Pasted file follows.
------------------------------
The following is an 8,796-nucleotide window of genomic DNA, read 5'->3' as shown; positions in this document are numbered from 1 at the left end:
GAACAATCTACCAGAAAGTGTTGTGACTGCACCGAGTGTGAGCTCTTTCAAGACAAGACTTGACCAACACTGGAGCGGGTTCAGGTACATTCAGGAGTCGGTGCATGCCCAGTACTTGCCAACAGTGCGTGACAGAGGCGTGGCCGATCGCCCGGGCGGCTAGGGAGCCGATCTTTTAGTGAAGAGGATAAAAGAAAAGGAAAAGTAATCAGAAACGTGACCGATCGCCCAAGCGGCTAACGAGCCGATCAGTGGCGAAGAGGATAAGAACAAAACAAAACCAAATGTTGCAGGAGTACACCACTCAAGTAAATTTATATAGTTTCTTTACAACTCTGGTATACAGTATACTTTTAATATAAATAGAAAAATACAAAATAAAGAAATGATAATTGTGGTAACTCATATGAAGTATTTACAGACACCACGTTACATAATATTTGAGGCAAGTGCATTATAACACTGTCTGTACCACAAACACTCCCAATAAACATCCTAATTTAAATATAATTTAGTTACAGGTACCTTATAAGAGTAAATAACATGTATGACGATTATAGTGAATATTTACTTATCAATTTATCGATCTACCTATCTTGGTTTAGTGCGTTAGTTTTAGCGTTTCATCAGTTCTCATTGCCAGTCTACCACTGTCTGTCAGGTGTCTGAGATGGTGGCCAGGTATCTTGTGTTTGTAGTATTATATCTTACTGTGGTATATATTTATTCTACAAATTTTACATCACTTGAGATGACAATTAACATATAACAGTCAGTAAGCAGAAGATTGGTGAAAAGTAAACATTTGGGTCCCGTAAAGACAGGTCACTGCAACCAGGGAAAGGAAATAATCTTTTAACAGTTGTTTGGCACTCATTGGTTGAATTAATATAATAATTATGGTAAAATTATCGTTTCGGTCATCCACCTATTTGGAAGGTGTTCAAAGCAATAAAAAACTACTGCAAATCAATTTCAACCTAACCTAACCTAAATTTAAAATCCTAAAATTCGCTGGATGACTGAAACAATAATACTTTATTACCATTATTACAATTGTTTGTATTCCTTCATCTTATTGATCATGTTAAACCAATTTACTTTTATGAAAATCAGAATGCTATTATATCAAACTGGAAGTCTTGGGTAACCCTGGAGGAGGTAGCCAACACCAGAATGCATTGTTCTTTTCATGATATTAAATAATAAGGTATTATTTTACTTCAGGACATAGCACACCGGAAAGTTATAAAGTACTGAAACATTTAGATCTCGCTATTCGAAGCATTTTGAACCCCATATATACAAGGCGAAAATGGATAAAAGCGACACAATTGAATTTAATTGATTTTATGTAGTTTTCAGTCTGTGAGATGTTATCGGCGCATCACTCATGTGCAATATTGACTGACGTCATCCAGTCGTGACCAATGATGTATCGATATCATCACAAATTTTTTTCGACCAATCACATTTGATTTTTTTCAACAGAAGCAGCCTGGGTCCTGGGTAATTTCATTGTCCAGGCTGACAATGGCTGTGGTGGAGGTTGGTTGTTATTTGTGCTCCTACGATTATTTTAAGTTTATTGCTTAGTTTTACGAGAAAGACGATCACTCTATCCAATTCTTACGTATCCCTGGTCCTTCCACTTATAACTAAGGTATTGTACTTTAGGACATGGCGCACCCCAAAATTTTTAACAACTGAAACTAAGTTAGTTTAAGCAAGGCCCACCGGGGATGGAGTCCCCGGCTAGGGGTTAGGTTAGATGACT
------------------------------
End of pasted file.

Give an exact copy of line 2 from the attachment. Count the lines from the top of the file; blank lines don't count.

GAACAATCTACCAGAAAGTGTTGTGACTGCACCGAGTGTGAGCTCTTTCAAGACAAGACTTGACCAACACTGGAGCGGGTTCAGGTACATTCAGGAGTCGGTGCATGCCCAGTACTTGCCAACAGTGCGTGACAGAGGCGTGGCCGATCGCCCGGGCGGCTAGGGAGCCGATCTTTTAGTGAAGAGGATAAAAGAAAAGGAAAAGTAATCAGAAACGTGACCGATCGCCCAAGCGGCTAACGAGCCGATCAGTGGCGAAGAGGATAAGAACAAAACAAAACCAAATGTTGCAGGAGTACACCACTCAAGTAAATTTATATAGTTTCTTTACAACTCTGGTATACAGTATACTTTTAATATAAATAGAAAAATACAAAATAAAGAAATGATAATTGTGGTAACTCATATGAAGTATTTACAGACACCACGTTACATAATATTTGAGGCAAGTGCATTATAACACTGTCTGTACCACAAACACTCCCAATAAACATCCTAATTTAAATATAATTTAGTTACAGGTACCTTATAAGAGTAAATAACATGTATGACGATTATAGTGAATATTTACTTATCAATTTATCGATCTACCTATCTTGGTTTAGTGCGTTAGTTTTAGCGTTTCATCAGTTCTCATTGCCAGTCTACCACTGTCTGTCAGGTGTCTGAGATGGTGGCCAGGTATCTTGTGTTTGTAGTATTATATCTTACTGTGGTATATATTTATTCTACAAATTTTACATCACTTGAGATGACAATTAACATATAACAGTCAGTAAGCAGAAGATTGGTGAAAAGTAAACATTTGGGTCCCGTAAAGACAGGTCACTGCAACCAGGGAAAGGAAATAATCTTTTAACAGTTGTTTGGCACTCATTGGTTGAATTAATATAATAATTATGGTAAAATTATCGTTTCGGTCATCCACCTATTTGGAAGGTGTTCAAAGCAATAAAAAACTACTGCAAATCAATTTCAACCTAACCTAACCTAAATTTAAAATCCTAAAATTCGCTGGATGACTGAAACAATAATACTTTATTACCATTATTACAATTGTTTGTATTCCTTCATCTTATTGATCATGTTAAACCAATTTACTTTTATGAAAATCAGAATGCTATTATATCAAACTGGAAGTCTTGGGTAACCCTGGAGGAGGTAGCCAACACCAGAATGCATTGTTCTTTTCATGATATTAAATAATAAGGTATTATTTTACTTCAGGACATAGCACACCGGAAAGTTATAAAGTACTGAAACATTTAGATCTCGCTATTCGAAGCATTTTGAACCCCATATATACAAGGCGAAAATGGATAAAAGCGACACAATTGAATTTAATTGATTTTATGTAGTTTTCAGTCTGTGAGATGTTATCGGCGCATCACTCATGTGCAATATTGACTGACGTCATCCAGTCGTGACCAATGATGTATCGATATCATCACAAATTTTTTTCGACCAATCACATTTGATTTTTTTCAACAGAAGCAGCCTGGGTCCTGGGTAATTTCATTGTCCAGGCTGACAATGGCTGTGGTGGAGGTTGGTTGTTATTTGTGCTCCTACGATTATTTTAAGTTTATTGCTTAGTTTTACGAGAAAGACGATCACTCTATCCAATTCTTACGTATCCCTGGTCCTTCCACTTATAACTAAGGTATTGTACTTTAGGACATGGCGCACCCCAAAATTTTTAACAACTGAAACTAAGTTAGTTTAAGCAAGGCCCACCGGGGATGGAGTCCCCGGCTAGGGGTTAGGTTAGATGACT